The Charnitski patent also discloses the chain interconnecting the upper and lower trucks may be crossed through a center opening such that the left handle truck and the right foot pedal truck, and the right handle truck and the left foot pedal truck, are directly connected by the chain. This creates a "cross crawl pattern" climbing exercise wherein the right arm and right leg extend away from one another as the left arm and left leg move towards one another, and vice versa. In this embodiment, the handles and foot pedals stay in the same plane during the entire range of motion, and the speed and distance traveled by each arm and leg of the user is exactly the same because the handles and foot pedals are securely interconnected by the chain.
Prior climbing devices move the arms and legs of the user the same distance in both the homolateral and cross crawl patterns because the handles and foot pedals are directly connected by a chain. Thus, for example, if the handle moves within a range of motion of 20 inches from its uppermost position to its lowermost position, the range of motion for the foot pedal is also 20 inches. This range of motion is the same for both arms and legs of the user because of the interconnecting chain.
The prior exercise devices which provide for movement of the arms and legs within a synchronized range of motion of approximately 20 inches rapidly exhaust many people because the step height of 20 inches is much larger than the typical 8 to 10 inch step height of a person. Thus, many people must exert a large amount of energy to move their legs within a range of motion of 20 inches. Additionally, the range of motion of a person's arms is naturally larger than the range of motion of their legs, and many persons desire to move their arms at a rapid rate such that they perceive a thorough upper body workout.
The applicant determined that because the speed and movement of the arms and legs of the user are the same in prior climbing machines, many persons using these machines become quickly exhausted since they move their legs through a large range of motion and at a rapid rate to keep pace with the movement of their arms. In fact, many persons moving their legs through a 20 inch range of motion and at a high climbing rate become exhausted in less than two minutes. As a result, many persons perceive these prior climbing machines as being only for the highly athletic and physically fit.
The present invention is an improved apparatus and method for a full body climbing exercise machine which overcomes these disadvantages of the prior full body climbing machines. The new exercise machine includes pedals for lower body exercise and moveable handles for simultaneous and synchronized upper body exercise.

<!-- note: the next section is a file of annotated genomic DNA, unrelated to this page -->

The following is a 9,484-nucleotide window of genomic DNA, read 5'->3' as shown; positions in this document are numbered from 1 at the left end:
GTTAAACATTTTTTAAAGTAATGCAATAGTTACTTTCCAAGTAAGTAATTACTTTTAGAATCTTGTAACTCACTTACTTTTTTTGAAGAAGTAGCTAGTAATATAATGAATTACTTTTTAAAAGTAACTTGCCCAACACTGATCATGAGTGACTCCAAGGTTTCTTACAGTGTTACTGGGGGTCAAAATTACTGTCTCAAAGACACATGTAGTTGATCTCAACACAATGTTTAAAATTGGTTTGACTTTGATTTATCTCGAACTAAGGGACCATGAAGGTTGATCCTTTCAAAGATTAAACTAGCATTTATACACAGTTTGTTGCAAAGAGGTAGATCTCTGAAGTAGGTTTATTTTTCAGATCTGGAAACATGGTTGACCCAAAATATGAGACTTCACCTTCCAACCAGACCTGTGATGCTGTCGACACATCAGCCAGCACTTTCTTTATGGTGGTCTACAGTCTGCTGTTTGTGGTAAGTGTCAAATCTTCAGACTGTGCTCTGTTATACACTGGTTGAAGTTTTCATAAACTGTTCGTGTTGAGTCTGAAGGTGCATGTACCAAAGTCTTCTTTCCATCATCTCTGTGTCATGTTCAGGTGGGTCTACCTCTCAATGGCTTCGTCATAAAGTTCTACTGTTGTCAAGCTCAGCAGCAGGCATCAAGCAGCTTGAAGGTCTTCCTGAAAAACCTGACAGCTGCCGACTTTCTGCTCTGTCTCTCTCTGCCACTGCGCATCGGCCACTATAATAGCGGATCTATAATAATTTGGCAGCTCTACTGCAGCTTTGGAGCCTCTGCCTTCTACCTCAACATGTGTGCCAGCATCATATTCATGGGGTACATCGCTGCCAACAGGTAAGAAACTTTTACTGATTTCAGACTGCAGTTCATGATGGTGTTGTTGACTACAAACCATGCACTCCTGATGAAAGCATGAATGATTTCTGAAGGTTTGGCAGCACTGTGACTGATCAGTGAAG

In accordance with one aspect of the invention, a climbing exercise machine includes pedals which move within a range of motion and handles which move within another range of motion. The range of motion of the arm movement is preferably about four times the range of motion of the leg movement.
In accordance with another aspect of the invention, the handles and pedals move in synchronized, coordinated movements. The range of motion of the handles is different than the range of motion of the pedals such that the upper body and the lower body are exercised a different amount.
Another aspect of the present invention includes a control panel which may display information such as the rate of movement, the calories expended or the work done by the user. The control panel is releasably connected to the invention such that the user may place the control panel at eye level.
In accordance with an additional aspect of the invention, the ratio between the movement of the arms may be adjusted relative to the movement of the legs. This allows the user to adjust the amount of upper body exercise to the amount of lower body exercise.
These and other features of the invention will now be described with reference to the drawings of preferred embodiments, which are intended to illustrate and not to limit the invention, in which:
FIG. 1 is a perspective side view of a climbing exercise machine in accordance with the preferred embodiment of the present invention;
FIG. 2 is a perspective side view of the climbing exercise machine of FIG. 1;
FIG. 3 is a cross sectional view along line 3--3 of FIG. 1;
FIG. 4 is a perspective side view of the chains and trucks of the climbing exercise machine of FIG. 1 wherein a left handle and pedal are in an uppermost position and a right handle and pedal are in a lowermost position;
FIG. 5 is a perspective side view of the chains and trucks of the climbing exercise machine of FIG. 1 wherein a left handle and pedal are in a lowermost position and a right handle and pedal are in an uppermost position;
FIG. 6 is a perspective side view of a climbing exercise machine in accordance with another preferred embodiment of the present invention;
FIG. 7 is a partial cross sectional view along line 7--7 of FIG. 6;
FIG. 8 is an exploded view showing the connection of a foot pedal to a foot truck;